Saturday's contest will be the 50th meeting between Notre Dame and Army, and the first game to bring the gridiron to the new Yankee Stadium.
The series has generally been very one sided, with the Irish holding a decisive 37-8-4 record against the men from West Point. Army has not beaten Notre Dame in over half a century.
But when both teams were good, they were both very good. An in-season match-up of the top two ranked teams is extremely rare, but it happened consecutive years with these teams. Those two games comprise two of the top 10 best Notre Dame-Army games ever played.
This game marks the last time the Black Knights beat the Irish, over 50 years ago. It is also the only time Army has beaten Notre Dame in South Bend.
The Black Knights kept the game close late, but Irish kicker Jim Sanson redeemed himself from two earlier missed field goals to boot the game winner with just over one minute remaining.
Army scored a late fourth-quarter touchdown to tie the game, but again fell short on an opportunity to win on the Irish home field.
This game played at Yankee Stadium still remains the worst loss ever suffered by the Irish. The game was a highly anticipated match-up, as Cadets entered the game as the top ranked team and the defending champion Irish ranked No. 5.
Notre Dame simply had no answer for Army, which used the game to propel them to the team to 1944 national championship.
The Yankee Stadium crowd had big expectations as the No. 1 Irish invaded the Bronx to battle No. 3 Army. Despite playing without quarterback Angelo Bertelli who would win the Heisman that year, the Irish defense stifled Army's offense.
The win would be a capstone victory en route to Frank Leahy's first national championship at Notre Dame.
In an evenly played game, Notre Dame led 28-21 and looked to run out the clock with the ball on its own 42-yard line with just over two minutes remaining. The Irish elected to go for it on fourth-and-short, but Army stuffed a quarterback sneak by Ron Powlus to take over on downs.
The Black Knights marched down for a score, but the game-winning two-point conversion attempt was stuffed when Irish cornerback Ivory Covington stopped the Army receiver on the one-yard line.
This game derives most of its greatness by the fact that it was the first No. 1 versus No. 2 matchup between the Irish and the Cadets. But there was never much question about the actual result.
Army rode tailback Doc Blanchard, who would go on to win the Heisman that year, to follow its 59-0 drubbing of the Irish the previous year with a 48-0 uncontested shutout. Army was truly dominant for the second consecutive year, winning back-to-back national championships.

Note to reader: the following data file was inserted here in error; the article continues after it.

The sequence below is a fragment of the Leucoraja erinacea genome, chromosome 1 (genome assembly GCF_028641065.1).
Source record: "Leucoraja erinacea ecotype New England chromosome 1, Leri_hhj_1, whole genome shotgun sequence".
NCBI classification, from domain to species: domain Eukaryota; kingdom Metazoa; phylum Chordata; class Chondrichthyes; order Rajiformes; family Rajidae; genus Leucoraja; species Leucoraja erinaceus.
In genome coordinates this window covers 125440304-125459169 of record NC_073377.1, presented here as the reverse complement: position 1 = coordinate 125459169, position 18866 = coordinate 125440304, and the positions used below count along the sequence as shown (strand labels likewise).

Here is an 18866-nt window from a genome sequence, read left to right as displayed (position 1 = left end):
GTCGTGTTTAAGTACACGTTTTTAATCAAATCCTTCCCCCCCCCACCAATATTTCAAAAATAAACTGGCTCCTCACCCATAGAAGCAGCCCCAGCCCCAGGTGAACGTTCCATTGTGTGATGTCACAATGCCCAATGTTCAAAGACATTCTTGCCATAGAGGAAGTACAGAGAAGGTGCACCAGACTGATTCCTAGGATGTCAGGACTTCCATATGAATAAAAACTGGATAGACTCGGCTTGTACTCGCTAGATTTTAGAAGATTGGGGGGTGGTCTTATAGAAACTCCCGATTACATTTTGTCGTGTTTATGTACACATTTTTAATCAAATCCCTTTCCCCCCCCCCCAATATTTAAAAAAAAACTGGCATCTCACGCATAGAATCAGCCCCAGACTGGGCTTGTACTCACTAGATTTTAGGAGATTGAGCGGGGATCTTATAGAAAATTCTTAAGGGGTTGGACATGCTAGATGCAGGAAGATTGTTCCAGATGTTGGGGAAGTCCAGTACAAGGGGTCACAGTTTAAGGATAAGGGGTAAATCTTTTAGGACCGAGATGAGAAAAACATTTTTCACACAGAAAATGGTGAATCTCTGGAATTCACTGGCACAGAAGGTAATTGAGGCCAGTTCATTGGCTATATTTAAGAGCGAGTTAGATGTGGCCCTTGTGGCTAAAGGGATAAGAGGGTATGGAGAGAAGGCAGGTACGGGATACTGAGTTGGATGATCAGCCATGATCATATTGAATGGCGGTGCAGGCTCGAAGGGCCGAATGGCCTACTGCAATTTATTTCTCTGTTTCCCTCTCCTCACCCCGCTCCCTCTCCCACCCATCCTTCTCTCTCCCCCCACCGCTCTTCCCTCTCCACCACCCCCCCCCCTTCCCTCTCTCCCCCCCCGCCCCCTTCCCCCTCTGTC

This first-ever match-up between Army and Notre Dame happened only because Yale dropped its game against Army at the last minute and the Fighting Irish, then a relative football unknown, offered to come play at West Point.
Many regard this as the game in which Notre Dame invented the forward pass, and while this is exaggerated, it was such an unexpected victory using such an unconventional technique that Irish receive credit for making it mainstream.
This is the game that put the Irish on the national football stage where they still remain today.
"Outlined against a blue-gray October sky, the Four Horsemen rode again. In dramatic lore their names are Death, Destruction, Pestilence, and Famine. But those are aliases. Their real names are: Stuhldreher, Crowley, Miller and Layden. They formed the crest of the South Bend cyclone before which another fighting Army team was swept over the precipice at the Polo Grounds this afternoon as 55,000 spectators peered down upon the bewildering panorama spread out upon the green plain below."
- Grantland Rice, New York Herald Tribune, October 18, 1924
This game is only ranked as the second best game because a 0-0 tie is such an unsatisfying outcome for a game that deserved so much more.
For the second consecutive year, the Cadets entered the game as the No. 1 ranked defending national champions against the No. 2 ranked Irish. But there would be no blowout this time.
The unstoppable force of Army's running back tandem of Doc Blanchard and Glenn Davis, who would win the Heisman that year, met the immovable object of Notre Dame's defense, which allowed only 24 points all season. Blanchard almost broke the game open with a long run in the third quarter, but Irish defender John Lujack (who would win his own Heisman the next year) chased down Blanchard to save a touchdown and the game.
This is the game during which legendary Notre Dame head coach Knute Rockne gave his famous "win one for the Gipper" speech, recounting a deathbed conversation he had with former star Irish running back George Gipp. The speech had its intended effect as the Irish held on to beat an undefeated Army squad at Yankee Stadium.
"I've got to go, Rock. It's all right. I'm not afraid. Some time, Rock, when the team is up against it, when things are wrong and the breaks are beating the boys, ask them to go in there with all they've got and win just one for the Gipper. I don't know where I'll be then, Rock. But I'll know about it, and I'll be happy."
-attributed to George Gipp, 1920